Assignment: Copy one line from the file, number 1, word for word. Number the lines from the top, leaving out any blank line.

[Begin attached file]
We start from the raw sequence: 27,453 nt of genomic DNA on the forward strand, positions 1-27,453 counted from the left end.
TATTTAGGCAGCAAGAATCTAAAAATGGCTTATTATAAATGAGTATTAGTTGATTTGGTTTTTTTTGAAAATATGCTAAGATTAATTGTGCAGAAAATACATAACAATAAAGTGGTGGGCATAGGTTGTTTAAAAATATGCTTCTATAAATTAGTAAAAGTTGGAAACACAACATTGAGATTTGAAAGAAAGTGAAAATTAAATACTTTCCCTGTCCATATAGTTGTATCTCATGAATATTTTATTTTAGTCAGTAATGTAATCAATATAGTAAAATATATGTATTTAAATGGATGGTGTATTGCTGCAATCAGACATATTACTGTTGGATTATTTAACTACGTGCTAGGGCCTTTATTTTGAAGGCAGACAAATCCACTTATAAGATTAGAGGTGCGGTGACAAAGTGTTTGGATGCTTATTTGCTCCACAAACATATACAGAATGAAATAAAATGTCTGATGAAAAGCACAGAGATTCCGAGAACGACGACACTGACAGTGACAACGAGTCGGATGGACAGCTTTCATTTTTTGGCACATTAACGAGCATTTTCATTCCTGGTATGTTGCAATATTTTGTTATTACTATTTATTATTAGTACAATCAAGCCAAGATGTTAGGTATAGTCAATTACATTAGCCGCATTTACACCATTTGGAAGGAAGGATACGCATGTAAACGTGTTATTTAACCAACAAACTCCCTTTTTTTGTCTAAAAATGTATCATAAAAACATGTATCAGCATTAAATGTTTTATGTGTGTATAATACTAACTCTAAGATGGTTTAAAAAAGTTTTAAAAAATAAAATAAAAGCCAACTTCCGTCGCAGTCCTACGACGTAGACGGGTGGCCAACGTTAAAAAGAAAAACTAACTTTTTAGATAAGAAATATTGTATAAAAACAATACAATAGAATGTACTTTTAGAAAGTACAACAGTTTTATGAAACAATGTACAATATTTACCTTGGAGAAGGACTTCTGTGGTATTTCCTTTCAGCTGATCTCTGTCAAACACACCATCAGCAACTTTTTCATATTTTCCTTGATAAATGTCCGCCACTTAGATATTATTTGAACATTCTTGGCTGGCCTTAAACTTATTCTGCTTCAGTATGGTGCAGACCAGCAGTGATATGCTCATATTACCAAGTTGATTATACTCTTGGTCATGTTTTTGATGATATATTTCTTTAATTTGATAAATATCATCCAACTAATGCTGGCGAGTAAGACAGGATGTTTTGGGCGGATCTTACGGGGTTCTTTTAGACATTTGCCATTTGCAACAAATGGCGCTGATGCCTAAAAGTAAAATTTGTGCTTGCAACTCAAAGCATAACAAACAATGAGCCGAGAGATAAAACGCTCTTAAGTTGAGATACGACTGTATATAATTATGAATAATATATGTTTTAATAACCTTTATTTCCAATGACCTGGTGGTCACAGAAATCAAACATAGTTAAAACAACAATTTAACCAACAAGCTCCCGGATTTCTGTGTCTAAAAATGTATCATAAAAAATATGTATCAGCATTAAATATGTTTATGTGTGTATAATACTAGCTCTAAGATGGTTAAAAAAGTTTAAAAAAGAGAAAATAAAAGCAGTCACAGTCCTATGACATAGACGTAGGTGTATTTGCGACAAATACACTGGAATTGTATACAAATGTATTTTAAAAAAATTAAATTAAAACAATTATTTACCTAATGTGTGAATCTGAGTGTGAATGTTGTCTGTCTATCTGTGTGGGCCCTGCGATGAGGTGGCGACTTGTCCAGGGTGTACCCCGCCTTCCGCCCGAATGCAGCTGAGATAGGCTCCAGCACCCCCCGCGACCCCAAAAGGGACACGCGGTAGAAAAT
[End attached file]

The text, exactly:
We start from the raw sequence: 27,453 nt of genomic DNA on the forward strand, positions 1-27,453 counted from the left end.